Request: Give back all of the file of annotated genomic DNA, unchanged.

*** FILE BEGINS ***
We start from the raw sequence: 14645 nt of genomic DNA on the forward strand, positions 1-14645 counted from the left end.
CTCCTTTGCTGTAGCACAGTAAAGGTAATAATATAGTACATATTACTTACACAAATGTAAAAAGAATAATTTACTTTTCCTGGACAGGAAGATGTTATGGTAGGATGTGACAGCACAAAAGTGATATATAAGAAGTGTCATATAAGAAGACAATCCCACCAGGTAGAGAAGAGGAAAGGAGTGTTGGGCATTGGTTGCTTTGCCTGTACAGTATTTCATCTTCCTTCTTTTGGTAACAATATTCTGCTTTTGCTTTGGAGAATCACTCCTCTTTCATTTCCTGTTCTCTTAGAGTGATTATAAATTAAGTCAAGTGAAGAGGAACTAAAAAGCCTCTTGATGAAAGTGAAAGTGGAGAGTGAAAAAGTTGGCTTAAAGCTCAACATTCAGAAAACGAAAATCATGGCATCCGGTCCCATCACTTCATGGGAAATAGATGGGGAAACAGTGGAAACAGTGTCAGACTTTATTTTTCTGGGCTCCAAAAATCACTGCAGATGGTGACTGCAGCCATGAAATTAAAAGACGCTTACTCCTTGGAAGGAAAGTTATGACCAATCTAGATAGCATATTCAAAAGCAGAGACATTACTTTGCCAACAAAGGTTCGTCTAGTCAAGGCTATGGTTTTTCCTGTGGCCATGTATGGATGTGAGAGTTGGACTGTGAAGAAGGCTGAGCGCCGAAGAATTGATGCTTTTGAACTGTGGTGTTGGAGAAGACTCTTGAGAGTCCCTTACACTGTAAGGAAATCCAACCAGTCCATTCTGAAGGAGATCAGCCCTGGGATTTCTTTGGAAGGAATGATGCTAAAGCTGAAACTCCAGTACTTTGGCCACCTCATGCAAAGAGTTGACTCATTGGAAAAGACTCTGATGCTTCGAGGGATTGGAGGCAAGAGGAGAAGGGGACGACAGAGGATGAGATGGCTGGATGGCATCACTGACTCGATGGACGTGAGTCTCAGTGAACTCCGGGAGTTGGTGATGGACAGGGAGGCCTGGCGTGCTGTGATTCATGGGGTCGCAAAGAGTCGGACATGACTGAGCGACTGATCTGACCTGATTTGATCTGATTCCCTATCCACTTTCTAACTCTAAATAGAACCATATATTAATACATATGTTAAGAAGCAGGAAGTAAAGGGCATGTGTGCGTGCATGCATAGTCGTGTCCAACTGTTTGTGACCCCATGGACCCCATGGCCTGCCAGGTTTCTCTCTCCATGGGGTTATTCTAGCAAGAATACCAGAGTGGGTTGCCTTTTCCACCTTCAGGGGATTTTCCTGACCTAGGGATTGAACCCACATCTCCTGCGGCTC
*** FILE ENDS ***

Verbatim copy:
We start from the raw sequence: 14645 nt of genomic DNA on the forward strand, positions 1-14645 counted from the left end.
CTCCTTTGCTGTAGCACAGTAAAGGTAATAATATAGTACATATTACTTACACAAATGTAAAAAGAATAATTTACTTTTCCTGGACAGGAAGATGTTATGGTAGGATGTGACAGCACAAAAGTGATATATAAGAAGTGTCATATAAGAAGACAATCCCACCAGGTAGAGAAGAGGAAAGGAGTGTTGGGCATTGGTTGCTTTGCCTGTACAGTATTTCATCTTCCTTCTTTTGGTAACAATATTCTGCTTTTGCTTTGGAGAATCACTCCTCTTTCATTTCCTGTTCTCTTAGAGTGATTATAAATTAAGTCAAGTGAAGAGGAACTAAAAAGCCTCTTGATGAAAGTGAAAGTGGAGAGTGAAAAAGTTGGCTTAAAGCTCAACATTCAGAAAACGAAAATCATGGCATCCGGTCCCATCACTTCATGGGAAATAGATGGGGAAACAGTGGAAACAGTGTCAGACTTTATTTTTCTGGGCTCCAAAAATCACTGCAGATGGTGACTGCAGCCATGAAATTAAAAGACGCTTACTCCTTGGAAGGAAAGTTATGACCAATCTAGATAGCATATTCAAAAGCAGAGACATTACTTTGCCAACAAAGGTTCGTCTAGTCAAGGCTATGGTTTTTCCTGTGGCCATGTATGGATGTGAGAGTTGGACTGTGAAGAAGGCTGAGCGCCGAAGAATTGATGCTTTTGAACTGTGGTGTTGGAGAAGACTCTTGAGAGTCCCTTACACTGTAAGGAAATCCAACCAGTCCATTCTGAAGGAGATCAGCCCTGGGATTTCTTTGGAAGGAATGATGCTAAAGCTGAAACTCCAGTACTTTGGCCACCTCATGCAAAGAGTTGACTCATTGGAAAAGACTCTGATGCTTCGAGGGATTGGAGGCAAGAGGAGAAGGGGACGACAGAGGATGAGATGGCTGGATGGCATCACTGACTCGATGGACGTGAGTCTCAGTGAACTCCGGGAGTTGGTGATGGACAGGGAGGCCTGGCGTGCTGTGATTCATGGGGTCGCAAAGAGTCGGACATGACTGAGCGACTGATCTGACCTGATTTGATCTGATTCCCTATCCACTTTCTAACTCTAAATAGAACCATATATTAATACATATGTTAAGAAGCAGGAAGTAAAGGGCATGTGTGCGTGCATGCATAGTCGTGTCCAACTGTTTGTGACCCCATGGACCCCATGGCCTGCCAGGTTTCTCTCTCCATGGGGTTATTCTAGCAAGAATACCAGAGTGGGTTGCCTTTTCCACCTTCAGGGGATTTTCCTGACCTAGGGATTGAACCCACATCTCCTGCGGCTC